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Article
Publication date: 1 January 1975

H.A. Holl

THE highest strength wrought aluminium alloys currently available are based on the aluminium‐zinc‐magnesium‐copper system, and such alloys offer considerable potential for…

Abstract

THE highest strength wrought aluminium alloys currently available are based on the aluminium‐zinc‐magnesium‐copper system, and such alloys offer considerable potential for weight savings in airframe structures. However, these alloys have presented problems in service, arising from deficiencies in fracture toughness and fatigue crack propagation resistance together with a susceptibility to exfoliation corrosion and stress‐corrosion, which have led to restrictions being placed on their use by individual aircraft companies and by procurement authorities in a number of countries. This situation has led to the wide‐spread use in the UK and continental Europe of lower strength alloys of the aluminium‐copper‐magnesium‐silicon type, even though significant weight penalties are incurred in the process. There has been a more general acceptance of the high strength aluminium‐zinc‐magnesium‐copper alloys in the USA, where problems associated with their use have been partially alleviated by a willingness to replace components at short intervals, but even so during recent years a trend has developed there towards the use of lower strength versions of these alloys in attempts to improve airframe durability and reliability.

Details

Aircraft Engineering and Aerospace Technology, vol. 47 no. 1
Type: Research Article
ISSN: 0002-2667

Article
Publication date: 10 September 2020

Chanki Moon and Ángel Sánchez‐Rodríguez

Antecedents and influences of workplace incivility have recently been studied in many areas of research but there is still a lack of consideration for the impact of…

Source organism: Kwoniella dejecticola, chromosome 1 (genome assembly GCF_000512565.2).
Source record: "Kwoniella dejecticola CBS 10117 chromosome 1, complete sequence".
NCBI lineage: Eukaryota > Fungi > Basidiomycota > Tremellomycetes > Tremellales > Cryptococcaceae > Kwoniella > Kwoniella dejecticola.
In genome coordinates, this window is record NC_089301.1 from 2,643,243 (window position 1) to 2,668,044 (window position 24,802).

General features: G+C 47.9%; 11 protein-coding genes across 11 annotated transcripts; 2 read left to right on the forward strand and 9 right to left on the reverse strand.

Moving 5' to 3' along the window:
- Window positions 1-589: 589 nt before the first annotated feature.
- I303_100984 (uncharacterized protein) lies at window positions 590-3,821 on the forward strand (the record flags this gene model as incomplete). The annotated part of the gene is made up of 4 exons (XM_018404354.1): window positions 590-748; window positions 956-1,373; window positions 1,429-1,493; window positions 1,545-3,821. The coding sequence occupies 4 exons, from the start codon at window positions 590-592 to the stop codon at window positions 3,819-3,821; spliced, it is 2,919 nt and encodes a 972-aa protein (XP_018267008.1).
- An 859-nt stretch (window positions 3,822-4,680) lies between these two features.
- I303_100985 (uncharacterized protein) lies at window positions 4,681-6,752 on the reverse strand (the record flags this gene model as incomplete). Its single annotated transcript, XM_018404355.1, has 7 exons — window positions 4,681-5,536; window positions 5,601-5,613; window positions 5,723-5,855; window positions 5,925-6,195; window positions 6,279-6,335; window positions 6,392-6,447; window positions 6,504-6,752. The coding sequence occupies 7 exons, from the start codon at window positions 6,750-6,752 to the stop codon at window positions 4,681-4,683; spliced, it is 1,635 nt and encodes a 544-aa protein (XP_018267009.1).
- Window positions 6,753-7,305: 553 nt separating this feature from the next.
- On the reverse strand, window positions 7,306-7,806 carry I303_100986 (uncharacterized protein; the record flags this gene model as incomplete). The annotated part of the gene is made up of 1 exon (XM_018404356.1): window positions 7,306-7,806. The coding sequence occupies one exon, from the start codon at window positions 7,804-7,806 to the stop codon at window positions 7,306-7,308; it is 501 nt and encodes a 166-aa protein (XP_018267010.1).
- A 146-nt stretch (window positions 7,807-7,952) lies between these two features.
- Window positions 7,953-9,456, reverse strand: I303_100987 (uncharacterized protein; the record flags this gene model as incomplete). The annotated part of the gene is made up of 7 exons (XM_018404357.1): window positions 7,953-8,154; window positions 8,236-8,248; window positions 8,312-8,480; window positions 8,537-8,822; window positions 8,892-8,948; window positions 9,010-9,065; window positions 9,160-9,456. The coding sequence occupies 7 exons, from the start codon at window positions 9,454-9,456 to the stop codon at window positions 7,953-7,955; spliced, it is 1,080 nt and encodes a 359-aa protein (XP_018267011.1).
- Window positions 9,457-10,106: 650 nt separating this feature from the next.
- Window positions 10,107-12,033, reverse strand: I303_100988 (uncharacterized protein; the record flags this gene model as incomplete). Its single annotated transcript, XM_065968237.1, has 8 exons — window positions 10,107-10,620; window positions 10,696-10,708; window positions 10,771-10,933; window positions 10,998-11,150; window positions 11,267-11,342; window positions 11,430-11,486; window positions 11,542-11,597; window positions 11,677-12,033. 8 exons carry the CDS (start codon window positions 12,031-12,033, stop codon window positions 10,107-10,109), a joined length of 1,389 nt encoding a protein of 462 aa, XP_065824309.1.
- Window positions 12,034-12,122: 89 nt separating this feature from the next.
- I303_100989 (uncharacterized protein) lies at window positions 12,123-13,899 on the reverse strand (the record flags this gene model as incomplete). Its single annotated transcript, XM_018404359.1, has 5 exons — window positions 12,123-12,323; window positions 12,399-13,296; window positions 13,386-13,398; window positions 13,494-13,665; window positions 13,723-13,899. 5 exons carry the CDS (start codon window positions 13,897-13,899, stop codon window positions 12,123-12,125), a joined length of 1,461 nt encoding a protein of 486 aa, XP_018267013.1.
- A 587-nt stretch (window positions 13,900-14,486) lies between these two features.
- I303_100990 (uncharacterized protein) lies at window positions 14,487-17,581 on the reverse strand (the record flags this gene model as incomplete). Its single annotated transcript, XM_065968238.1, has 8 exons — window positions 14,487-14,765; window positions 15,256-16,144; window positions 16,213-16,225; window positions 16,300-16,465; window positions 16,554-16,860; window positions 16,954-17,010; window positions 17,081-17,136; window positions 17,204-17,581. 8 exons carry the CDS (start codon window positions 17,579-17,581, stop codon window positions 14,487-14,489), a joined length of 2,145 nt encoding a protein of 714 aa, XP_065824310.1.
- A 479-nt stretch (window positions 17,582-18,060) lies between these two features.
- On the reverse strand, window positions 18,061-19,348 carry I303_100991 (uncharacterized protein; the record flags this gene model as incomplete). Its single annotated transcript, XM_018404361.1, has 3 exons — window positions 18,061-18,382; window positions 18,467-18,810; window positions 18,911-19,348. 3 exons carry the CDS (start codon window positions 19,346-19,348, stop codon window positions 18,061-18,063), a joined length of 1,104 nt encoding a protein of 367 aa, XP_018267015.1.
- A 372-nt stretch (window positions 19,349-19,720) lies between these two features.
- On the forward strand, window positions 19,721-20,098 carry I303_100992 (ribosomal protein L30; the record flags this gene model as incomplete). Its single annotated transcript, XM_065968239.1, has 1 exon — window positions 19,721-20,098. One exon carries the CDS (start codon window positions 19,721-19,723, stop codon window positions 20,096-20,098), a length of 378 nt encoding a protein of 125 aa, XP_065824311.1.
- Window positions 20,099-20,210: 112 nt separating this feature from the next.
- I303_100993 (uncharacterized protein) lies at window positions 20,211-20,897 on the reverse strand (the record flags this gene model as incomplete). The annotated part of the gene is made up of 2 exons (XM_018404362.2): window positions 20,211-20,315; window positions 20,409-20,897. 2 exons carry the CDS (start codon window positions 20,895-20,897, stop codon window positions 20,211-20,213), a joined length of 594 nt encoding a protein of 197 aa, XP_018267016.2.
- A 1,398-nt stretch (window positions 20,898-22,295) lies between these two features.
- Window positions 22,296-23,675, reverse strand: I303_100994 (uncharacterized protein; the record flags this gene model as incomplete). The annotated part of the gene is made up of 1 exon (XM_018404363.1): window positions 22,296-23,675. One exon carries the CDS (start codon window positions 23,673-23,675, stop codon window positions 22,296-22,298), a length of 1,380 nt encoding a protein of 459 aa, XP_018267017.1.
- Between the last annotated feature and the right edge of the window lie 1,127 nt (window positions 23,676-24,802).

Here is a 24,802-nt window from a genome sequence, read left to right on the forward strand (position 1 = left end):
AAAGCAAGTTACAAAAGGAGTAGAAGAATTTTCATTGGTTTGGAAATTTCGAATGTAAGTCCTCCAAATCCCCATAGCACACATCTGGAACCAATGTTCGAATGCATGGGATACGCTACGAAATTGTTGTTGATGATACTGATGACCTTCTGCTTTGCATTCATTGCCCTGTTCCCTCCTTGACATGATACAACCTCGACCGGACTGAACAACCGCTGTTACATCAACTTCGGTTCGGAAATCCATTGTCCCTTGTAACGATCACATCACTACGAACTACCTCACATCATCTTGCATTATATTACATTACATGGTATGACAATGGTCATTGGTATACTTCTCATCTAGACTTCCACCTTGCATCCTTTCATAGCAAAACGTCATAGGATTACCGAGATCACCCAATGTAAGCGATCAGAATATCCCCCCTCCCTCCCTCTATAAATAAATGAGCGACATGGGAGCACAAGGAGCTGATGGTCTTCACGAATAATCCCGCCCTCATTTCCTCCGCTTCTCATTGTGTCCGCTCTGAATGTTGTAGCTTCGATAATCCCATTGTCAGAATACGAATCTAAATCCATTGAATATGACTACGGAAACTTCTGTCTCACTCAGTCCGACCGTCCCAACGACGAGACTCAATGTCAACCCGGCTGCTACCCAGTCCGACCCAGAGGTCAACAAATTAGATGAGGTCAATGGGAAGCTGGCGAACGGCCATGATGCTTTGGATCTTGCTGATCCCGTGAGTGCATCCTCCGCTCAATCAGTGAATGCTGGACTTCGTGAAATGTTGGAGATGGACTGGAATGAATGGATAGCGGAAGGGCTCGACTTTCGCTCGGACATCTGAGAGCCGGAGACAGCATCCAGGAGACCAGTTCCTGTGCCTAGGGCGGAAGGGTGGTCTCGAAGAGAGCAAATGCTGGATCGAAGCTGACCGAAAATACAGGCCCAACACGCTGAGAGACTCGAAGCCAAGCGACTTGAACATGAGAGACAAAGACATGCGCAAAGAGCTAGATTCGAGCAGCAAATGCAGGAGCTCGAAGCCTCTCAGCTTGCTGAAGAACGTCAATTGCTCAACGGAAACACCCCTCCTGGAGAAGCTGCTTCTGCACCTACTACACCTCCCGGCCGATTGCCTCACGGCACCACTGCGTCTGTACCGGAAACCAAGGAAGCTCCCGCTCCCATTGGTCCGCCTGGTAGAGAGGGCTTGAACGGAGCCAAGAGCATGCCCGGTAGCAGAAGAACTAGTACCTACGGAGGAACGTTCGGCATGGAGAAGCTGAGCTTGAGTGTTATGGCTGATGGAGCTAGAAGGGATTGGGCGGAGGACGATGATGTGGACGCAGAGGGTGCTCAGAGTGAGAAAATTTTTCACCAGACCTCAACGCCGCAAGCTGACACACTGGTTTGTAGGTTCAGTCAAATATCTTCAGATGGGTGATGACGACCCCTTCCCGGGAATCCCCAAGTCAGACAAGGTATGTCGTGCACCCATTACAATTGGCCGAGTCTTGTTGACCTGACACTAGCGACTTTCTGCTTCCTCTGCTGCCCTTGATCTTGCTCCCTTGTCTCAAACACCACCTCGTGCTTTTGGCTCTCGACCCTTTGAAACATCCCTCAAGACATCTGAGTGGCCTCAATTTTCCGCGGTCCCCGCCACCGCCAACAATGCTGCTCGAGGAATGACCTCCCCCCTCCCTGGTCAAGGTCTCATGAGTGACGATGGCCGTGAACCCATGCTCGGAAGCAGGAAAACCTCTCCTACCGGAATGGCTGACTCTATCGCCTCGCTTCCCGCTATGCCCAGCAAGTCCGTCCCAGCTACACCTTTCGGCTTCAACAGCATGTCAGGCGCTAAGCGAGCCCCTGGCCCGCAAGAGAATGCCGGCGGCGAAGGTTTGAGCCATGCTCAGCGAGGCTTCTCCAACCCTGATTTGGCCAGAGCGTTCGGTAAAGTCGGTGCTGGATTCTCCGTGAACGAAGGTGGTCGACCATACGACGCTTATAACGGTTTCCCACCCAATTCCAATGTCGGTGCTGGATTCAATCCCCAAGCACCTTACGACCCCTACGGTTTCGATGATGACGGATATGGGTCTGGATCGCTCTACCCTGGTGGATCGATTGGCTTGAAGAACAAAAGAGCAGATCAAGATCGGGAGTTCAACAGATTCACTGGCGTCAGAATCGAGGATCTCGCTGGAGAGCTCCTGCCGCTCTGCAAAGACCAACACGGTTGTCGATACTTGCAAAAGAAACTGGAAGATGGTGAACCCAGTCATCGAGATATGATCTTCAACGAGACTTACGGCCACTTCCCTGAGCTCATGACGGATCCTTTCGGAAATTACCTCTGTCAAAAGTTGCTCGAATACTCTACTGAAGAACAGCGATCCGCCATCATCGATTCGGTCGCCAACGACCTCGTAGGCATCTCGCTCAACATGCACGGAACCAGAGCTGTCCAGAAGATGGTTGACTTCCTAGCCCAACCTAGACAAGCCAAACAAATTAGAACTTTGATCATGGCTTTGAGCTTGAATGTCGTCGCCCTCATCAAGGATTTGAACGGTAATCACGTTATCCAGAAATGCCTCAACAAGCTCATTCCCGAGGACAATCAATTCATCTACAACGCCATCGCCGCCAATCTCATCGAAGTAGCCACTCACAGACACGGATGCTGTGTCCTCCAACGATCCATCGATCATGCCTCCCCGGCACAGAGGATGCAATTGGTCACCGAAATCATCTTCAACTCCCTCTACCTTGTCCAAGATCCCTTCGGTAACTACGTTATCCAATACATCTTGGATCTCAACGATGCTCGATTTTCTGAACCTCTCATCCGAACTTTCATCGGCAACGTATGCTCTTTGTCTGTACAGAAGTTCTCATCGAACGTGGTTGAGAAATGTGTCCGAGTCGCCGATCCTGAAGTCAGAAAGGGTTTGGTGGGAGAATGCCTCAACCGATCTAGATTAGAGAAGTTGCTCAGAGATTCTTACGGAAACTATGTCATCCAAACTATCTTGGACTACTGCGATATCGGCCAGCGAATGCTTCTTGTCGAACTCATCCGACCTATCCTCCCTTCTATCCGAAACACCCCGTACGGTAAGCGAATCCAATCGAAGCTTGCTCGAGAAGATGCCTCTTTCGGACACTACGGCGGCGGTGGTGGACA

Abstract

Purpose

Antecedents and influences of workplace incivility have recently been studied in many areas of research but there is still a lack of consideration for the impact of culture. Theoretical considerations for the present research are based on the cultural dimensions of power distance and tightness/looseness because the collective levels of power distance are similar between Korea and Spain, but the collective levels of tightness/looseness are different between the two countries. The purpose of this paper is to examine whether individuals’ occupational position affects their normative reactions to incivility differently.

Design/methodology/approach

Participant (victim)’s (those who react to uncivil behaviors) social power (low vs high) and perpetrator’s (those who exhibit uncivil behaviors) social power (low vs high) were experimentally manipulated; all participants were randomly assigned to one of four perpetrator × victim conditions in relation to hierarchical positions (Ntot = 467).

Findings

The results suggest that the level of social and personal acceptability was greater either among Koreans than Spanish at a collective level or among people who endorsed higher power distance and tightness values. All in all, the findings highlight cultural influences on the importance of social hierarchy as a factor that can impact the people’s normative reactions to incivility.

Originality/value

The findings broaden our understanding of the psychology of employees in relation to incivility, by simultaneously considering the influences of culture (power distance and tightness/looseness) and social power.

Details

International Journal of Conflict Management, vol. 32 no. 2
Type: Research Article
ISSN: 1044-4068

Keywords

Book part